Iowa Center for the Book Advisory Council
Friday, November 6, 2009 10:00 am
Iowa City Public Library
Members Present: Timothy Barrett, Marv Bergman, Susan Craig, Kris Gerhard, Monica Gohlinghorst, Sid Huttner, Jan Kaiser, Marilyn Mercado, Robin Martin, Carl Orgren, Chris Rossi, Kristin Steingraeber, Timothy Walsh, Mary Wegner, Annette Wetteland
Guest: John Cole, Director, Center for the Book in the Library of Congress
I. Martin introduced Dr. John Cole who came to Iowa City at the request of the former Iowa Center for the Book (ICB) Coordinator, Katherine Von Wald.
Wegner announced the names of new ICB members – Sarah Prineas, at-large representative, Katie Dunneback, Library Service Areas representative, Katherine Perkins, at-large representative, and Tracey Morsek, Department for the Blind representative.
She also recognized Martin as the new ICB coordinator who officially began work on September 4th.
II. Martin congratulated Barrett who was recently named a 2009 MacArthur Fellow. Barrett was given a certificate of achievement by the ICB Advisory Board. He was named a Fellow for his work as a master craftsman and paper historian, and recognized by the MacArthur Foundation for “preserving and enhancing the art of hand-paper making through his work as a practitioner, scholar and teacher.”
III. Approval of the minutes of the ICB June 25, 2009 meeting were moved by Craig, seconded by Gohlinghorst and approved unanimously.
IV. The ICB nominating committee (Gohlinghorst, Martin and Wegner) moved the nomination of Sid Huttner ICB for Advisory Council chair. After Huttner’s acceptance, the motion was approved unanimously.
V. Wegner reported on State Library activities. She said a new library representative is needed on the ICB Advisory Board to represent Iowa libraries. It was suggested that someone from a small library be considered.
Christie Vilsack’s foundation is funding the legal fees to set up the ICB’s foundation. An attorney was hired to work on the project and Wegner is continuing with the process.
Wegner said that the State Library, like all Iowa government agencies, was required to make a 10 percent cut to its current fiscal year budget. She noted that the ICB is funded with federal dollars and should not be affected by the cut. Federal Library Services and Technology Act funding is stable so far, said Wegner, but maintenance of effort on the state side may be a problem in a year or two. Barrett asked Wegner to let the ICB Advisory Board know if funding for the ICB is ever in jeopardy.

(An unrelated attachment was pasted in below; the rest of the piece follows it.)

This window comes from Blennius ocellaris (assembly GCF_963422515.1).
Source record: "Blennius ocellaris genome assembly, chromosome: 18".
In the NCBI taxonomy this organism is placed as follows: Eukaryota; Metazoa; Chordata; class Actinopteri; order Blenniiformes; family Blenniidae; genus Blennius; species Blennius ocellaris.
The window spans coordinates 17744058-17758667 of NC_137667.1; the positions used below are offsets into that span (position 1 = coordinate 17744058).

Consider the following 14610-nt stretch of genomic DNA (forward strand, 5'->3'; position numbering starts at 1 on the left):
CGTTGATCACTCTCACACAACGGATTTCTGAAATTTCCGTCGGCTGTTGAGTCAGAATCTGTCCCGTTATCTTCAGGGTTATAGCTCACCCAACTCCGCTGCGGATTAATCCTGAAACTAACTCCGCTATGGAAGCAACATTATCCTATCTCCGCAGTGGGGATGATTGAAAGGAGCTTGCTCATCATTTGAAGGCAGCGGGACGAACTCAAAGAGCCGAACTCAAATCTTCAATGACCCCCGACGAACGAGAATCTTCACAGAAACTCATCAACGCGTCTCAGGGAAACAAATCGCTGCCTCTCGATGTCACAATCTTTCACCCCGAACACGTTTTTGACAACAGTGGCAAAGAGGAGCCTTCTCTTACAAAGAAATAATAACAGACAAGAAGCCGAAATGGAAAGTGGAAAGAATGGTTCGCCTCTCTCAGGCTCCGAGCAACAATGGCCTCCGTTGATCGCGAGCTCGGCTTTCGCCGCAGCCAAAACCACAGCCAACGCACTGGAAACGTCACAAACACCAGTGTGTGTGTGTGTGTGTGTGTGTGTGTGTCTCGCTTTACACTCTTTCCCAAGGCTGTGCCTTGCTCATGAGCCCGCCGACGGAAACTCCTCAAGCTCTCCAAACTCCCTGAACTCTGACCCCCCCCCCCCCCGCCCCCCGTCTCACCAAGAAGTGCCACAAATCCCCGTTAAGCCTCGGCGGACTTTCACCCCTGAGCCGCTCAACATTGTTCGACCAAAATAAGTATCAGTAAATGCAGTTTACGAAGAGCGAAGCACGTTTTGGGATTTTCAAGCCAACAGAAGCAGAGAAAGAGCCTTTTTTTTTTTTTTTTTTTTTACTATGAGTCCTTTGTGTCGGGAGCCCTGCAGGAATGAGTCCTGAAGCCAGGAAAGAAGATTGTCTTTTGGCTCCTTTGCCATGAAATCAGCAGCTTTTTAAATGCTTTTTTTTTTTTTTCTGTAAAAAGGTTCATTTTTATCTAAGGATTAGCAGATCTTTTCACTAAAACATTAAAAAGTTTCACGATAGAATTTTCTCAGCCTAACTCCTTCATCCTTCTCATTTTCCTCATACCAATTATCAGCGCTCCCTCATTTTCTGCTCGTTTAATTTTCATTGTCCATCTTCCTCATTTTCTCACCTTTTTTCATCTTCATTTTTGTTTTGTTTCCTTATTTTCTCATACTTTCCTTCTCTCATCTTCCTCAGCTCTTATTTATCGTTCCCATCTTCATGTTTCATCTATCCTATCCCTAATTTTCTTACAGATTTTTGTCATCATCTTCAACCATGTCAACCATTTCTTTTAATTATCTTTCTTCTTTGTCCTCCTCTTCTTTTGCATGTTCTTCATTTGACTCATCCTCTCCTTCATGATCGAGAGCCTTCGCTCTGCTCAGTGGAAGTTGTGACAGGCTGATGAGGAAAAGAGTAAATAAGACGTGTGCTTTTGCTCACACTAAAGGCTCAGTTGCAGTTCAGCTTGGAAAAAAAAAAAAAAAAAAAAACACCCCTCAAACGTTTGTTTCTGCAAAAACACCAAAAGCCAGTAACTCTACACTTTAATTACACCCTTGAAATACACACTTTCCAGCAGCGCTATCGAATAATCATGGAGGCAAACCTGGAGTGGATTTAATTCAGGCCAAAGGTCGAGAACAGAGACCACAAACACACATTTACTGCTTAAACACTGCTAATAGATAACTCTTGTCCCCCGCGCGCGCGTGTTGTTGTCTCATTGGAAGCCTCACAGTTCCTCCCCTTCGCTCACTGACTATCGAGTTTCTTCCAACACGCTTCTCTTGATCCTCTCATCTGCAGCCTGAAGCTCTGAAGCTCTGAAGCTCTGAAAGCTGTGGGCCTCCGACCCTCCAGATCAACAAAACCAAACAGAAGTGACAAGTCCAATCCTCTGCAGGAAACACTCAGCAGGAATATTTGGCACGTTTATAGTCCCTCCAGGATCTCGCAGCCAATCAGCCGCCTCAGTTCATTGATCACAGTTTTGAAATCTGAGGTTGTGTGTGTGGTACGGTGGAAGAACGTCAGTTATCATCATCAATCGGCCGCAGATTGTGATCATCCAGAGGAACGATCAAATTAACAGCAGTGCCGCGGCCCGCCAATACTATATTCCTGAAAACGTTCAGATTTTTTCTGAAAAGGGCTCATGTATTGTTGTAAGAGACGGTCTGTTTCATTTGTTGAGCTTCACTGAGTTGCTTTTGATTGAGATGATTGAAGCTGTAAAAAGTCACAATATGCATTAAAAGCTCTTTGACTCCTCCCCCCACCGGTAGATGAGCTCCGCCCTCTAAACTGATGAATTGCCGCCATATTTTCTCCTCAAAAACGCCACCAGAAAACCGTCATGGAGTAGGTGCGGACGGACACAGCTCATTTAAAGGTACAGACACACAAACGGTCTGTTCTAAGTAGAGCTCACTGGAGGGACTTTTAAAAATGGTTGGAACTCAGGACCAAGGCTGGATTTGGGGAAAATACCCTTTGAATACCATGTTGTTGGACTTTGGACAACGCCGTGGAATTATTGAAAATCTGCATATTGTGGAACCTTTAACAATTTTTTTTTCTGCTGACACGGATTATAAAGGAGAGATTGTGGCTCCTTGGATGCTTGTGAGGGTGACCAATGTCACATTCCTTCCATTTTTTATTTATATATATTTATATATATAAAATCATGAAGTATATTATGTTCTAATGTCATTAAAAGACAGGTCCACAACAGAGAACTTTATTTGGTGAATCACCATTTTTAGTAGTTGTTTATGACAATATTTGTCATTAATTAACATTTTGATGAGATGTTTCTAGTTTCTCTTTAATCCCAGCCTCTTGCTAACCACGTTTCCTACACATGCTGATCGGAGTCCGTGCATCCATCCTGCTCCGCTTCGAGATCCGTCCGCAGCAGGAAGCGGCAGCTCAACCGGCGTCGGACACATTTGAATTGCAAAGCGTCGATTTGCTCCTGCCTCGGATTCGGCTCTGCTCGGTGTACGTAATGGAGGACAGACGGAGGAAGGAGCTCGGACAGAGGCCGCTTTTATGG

VI. Martin reported on the Letters About Literature (LAL) 2010 program and the Iowa Author Fair (IAF). The deadline for students to have their letters in for LAL 2010 is December 12, 2009. The program was promoted in 2009 when Martin, Donna Niday (Iowa State University) and David Duer (Washington High School, Cedar Rapids) held a breakout session titles “Read! Be Inspired! Write Back!” on Oct. 2, at the Iowa Council of Teachers of English conference in Johnston. ICB representatives also had a booth at the Talented and Gifted conference on Oct. 5 and 6 in Coralville.
Fifty authors greeted nearly 500 people at the IAF event in the Des Moines Public Library on Oct. 21. Martin said the majority of attendees were the general public, including children and young adults. Authors were very pleased with the event and would like to see it continue. Beaverdale Books sold 407 books and 82 different titles. The Des Moines Register published 2 articles prior to the event. Kaiser, Barrett, Walsh and Martin volunteered for a working group on future author events around the state.
It was noted that Iowa author Barbara Moss died recently. The ICB Advisory Board asked Martin to send a sympathy note to her husband.
It was mentioned that the ICB may want to consider having a booth at the July, Iowa City book event. Barrett and Craig will look into it. Other book events are Des Moines Public Library’s AVID series and one held in spring in Adel.
VII. Dr. John Cole, who is the founding Director of the Library of Congress’s Center for the Book in Washington, DC, said it was his first trip to Iowa City and that he was enjoying his time there. He thanked Wegner for the good work the ICB is doing and said he appreciated how it has developed. He said there is no single way that centers for the book are run in the U.S.
He noted that Craig attended a reception during the National Book Festival in Washington DC in late September, and was recognized for her work in making Iowa City a City of Literature. The United Nations Educational, Scientific and Cultural Organization (UNESCO) recognized Iowa City as the world’s third City of Literature in November 2008, joining Edinburgh, Scotland, and Melbourne, Australia.